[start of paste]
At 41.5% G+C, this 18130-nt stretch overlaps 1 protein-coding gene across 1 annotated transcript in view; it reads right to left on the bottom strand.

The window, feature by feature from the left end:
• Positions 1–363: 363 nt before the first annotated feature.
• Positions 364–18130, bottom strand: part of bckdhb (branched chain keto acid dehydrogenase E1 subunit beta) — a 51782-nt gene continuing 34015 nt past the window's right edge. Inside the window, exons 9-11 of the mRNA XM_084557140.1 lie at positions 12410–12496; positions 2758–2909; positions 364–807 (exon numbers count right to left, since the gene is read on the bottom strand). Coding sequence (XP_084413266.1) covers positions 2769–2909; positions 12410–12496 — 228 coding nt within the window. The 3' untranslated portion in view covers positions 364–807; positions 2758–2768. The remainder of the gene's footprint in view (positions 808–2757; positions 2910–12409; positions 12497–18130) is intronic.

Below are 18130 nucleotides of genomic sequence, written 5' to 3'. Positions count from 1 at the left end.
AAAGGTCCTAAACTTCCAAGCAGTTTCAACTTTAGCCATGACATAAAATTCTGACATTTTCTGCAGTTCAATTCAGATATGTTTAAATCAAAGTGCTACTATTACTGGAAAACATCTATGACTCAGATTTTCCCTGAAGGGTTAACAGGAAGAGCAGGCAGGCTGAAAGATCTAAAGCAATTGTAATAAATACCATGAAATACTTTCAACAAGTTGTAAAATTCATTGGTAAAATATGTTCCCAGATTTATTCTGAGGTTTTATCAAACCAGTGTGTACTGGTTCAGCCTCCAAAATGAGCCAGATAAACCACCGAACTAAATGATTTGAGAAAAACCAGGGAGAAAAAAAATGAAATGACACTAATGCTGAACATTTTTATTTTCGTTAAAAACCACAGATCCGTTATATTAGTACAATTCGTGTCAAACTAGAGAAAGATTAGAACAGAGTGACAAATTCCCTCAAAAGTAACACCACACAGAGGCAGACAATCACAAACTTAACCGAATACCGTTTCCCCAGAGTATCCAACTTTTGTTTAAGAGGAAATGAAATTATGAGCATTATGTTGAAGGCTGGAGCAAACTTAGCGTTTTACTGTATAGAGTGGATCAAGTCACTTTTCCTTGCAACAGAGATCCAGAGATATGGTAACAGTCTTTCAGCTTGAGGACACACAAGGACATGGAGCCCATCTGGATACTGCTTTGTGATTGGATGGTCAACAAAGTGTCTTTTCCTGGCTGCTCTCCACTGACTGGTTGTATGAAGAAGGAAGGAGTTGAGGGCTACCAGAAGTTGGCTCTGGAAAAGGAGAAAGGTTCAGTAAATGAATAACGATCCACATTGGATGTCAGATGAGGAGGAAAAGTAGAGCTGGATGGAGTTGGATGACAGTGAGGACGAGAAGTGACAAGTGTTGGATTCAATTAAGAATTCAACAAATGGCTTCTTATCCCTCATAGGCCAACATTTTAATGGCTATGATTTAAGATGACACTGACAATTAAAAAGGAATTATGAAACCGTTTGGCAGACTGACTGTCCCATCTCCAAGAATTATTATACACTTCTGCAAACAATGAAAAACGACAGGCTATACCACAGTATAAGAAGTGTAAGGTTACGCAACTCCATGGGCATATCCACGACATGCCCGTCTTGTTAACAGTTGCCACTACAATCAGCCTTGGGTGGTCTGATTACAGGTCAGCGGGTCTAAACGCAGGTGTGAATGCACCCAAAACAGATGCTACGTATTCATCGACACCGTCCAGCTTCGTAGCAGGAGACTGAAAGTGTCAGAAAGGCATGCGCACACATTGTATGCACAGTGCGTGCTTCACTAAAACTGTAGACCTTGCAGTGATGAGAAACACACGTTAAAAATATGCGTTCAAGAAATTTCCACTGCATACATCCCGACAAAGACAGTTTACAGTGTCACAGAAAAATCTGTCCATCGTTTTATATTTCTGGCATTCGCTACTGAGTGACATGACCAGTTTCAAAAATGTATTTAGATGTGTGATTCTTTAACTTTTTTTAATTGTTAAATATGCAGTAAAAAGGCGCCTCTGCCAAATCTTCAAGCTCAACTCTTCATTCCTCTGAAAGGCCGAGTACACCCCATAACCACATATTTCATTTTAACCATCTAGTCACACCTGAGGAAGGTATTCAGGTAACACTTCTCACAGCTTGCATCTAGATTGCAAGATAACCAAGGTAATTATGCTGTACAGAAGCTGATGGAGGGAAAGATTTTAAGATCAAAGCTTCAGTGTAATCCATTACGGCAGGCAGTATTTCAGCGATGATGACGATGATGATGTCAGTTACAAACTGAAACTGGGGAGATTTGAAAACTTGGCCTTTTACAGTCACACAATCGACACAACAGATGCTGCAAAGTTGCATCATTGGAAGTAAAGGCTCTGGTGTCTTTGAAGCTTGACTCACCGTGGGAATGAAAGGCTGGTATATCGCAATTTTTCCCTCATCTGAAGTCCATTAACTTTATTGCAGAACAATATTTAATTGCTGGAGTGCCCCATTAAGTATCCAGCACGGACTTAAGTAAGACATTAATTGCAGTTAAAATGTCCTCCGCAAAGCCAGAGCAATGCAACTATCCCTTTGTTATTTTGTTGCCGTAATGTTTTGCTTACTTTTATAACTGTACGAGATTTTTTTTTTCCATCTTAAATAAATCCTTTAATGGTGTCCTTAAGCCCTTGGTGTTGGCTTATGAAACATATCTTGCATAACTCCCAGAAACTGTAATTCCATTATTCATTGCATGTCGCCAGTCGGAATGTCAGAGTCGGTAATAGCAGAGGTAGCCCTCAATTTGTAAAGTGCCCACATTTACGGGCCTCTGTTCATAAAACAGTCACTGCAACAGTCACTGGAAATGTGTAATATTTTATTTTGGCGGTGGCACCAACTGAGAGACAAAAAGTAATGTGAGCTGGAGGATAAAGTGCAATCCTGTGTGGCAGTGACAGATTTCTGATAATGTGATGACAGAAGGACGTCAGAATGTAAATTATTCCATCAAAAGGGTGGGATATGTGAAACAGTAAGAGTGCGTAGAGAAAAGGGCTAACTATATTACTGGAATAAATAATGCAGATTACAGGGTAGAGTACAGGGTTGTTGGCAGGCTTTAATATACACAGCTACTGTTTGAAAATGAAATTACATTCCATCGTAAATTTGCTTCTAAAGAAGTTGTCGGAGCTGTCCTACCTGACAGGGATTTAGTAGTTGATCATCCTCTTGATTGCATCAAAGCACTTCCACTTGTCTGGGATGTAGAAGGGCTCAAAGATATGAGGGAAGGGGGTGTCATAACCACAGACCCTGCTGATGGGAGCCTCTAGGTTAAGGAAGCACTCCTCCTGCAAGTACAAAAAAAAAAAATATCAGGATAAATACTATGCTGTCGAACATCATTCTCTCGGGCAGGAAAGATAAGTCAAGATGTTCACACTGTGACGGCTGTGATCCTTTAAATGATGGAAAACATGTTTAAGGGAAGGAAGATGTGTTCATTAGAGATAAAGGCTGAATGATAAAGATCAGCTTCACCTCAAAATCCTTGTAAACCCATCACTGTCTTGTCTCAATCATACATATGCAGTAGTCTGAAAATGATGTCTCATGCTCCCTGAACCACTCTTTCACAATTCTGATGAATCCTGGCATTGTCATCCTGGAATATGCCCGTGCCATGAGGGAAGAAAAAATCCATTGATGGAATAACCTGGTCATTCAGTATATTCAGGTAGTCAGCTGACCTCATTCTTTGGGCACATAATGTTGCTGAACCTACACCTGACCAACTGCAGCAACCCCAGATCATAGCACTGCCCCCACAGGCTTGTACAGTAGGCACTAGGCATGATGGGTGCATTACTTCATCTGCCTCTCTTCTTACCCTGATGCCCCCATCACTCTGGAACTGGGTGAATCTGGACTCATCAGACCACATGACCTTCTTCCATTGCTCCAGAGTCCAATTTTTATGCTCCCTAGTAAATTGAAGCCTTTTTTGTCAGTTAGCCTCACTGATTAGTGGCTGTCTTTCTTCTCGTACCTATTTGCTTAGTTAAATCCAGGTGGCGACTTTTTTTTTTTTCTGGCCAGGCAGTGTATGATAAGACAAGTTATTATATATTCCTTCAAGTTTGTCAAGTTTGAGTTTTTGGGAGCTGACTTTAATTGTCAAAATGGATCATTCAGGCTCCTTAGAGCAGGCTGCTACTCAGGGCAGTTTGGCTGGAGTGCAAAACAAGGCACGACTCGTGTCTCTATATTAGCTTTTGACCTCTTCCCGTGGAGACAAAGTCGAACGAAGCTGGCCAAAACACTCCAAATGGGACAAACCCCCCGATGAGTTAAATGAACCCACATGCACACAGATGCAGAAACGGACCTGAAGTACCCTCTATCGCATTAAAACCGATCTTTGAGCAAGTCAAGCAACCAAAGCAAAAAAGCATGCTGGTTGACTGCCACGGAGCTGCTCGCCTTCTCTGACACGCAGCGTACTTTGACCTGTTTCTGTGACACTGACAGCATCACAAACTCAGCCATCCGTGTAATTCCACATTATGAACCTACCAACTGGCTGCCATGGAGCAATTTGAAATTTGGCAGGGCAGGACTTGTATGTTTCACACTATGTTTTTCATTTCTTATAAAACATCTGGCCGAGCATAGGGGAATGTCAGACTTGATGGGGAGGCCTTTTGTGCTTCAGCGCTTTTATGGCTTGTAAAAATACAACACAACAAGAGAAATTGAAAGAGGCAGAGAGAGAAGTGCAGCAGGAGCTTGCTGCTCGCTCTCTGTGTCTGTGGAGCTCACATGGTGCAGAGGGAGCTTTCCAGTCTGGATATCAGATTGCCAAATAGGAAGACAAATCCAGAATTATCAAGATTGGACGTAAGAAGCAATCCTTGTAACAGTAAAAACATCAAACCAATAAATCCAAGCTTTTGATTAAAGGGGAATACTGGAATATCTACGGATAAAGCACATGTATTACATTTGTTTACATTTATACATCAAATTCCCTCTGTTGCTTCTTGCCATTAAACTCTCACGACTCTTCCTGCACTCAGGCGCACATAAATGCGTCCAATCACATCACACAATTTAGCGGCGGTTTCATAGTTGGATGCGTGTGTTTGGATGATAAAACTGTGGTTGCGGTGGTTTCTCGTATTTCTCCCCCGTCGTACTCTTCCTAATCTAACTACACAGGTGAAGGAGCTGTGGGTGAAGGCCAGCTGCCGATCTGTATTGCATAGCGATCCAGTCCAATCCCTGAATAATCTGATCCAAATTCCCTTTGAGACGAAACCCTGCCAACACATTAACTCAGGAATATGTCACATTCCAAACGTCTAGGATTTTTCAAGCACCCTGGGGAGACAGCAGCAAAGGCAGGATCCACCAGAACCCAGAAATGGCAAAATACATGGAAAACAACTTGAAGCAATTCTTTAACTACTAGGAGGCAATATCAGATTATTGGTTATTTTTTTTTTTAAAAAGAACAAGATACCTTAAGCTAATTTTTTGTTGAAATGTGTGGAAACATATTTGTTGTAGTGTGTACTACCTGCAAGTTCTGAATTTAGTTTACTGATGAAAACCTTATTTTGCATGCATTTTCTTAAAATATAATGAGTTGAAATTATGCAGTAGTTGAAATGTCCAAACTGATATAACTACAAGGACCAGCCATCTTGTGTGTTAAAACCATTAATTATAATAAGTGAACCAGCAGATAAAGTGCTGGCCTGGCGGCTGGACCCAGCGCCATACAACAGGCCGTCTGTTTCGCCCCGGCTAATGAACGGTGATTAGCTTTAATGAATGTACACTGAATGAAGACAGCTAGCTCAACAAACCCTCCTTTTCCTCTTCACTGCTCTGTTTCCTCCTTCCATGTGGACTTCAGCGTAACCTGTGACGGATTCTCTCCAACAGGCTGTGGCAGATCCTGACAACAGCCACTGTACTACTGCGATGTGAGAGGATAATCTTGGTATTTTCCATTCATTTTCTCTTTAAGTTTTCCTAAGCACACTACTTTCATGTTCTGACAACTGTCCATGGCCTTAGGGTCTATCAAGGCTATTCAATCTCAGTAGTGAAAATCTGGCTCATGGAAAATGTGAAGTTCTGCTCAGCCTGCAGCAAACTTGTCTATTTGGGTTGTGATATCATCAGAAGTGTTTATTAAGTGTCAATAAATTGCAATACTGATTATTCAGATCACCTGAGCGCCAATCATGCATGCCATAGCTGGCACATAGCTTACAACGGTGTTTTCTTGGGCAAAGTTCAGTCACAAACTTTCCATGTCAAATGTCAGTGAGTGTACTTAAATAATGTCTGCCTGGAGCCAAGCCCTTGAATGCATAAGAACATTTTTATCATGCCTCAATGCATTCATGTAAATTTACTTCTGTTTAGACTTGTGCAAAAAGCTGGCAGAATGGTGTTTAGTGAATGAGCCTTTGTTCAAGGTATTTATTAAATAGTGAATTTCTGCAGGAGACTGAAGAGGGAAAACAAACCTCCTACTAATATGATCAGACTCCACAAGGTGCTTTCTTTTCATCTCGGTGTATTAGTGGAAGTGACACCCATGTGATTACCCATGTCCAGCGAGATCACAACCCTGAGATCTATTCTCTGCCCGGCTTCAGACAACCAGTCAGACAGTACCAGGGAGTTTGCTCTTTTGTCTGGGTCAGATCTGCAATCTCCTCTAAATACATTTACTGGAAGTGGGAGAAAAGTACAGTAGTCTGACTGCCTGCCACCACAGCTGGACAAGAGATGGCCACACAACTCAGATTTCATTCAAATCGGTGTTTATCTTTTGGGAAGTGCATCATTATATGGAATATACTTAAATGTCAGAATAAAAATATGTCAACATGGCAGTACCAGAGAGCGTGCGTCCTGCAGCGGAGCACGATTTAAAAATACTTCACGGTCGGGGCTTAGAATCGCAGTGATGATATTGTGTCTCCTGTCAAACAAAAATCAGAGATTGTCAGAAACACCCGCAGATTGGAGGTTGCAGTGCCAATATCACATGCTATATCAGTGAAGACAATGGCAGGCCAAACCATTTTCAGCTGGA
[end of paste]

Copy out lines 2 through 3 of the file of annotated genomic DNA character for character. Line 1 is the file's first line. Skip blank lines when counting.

The window, feature by feature from the left end:
• Positions 1–363: 363 nt before the first annotated feature.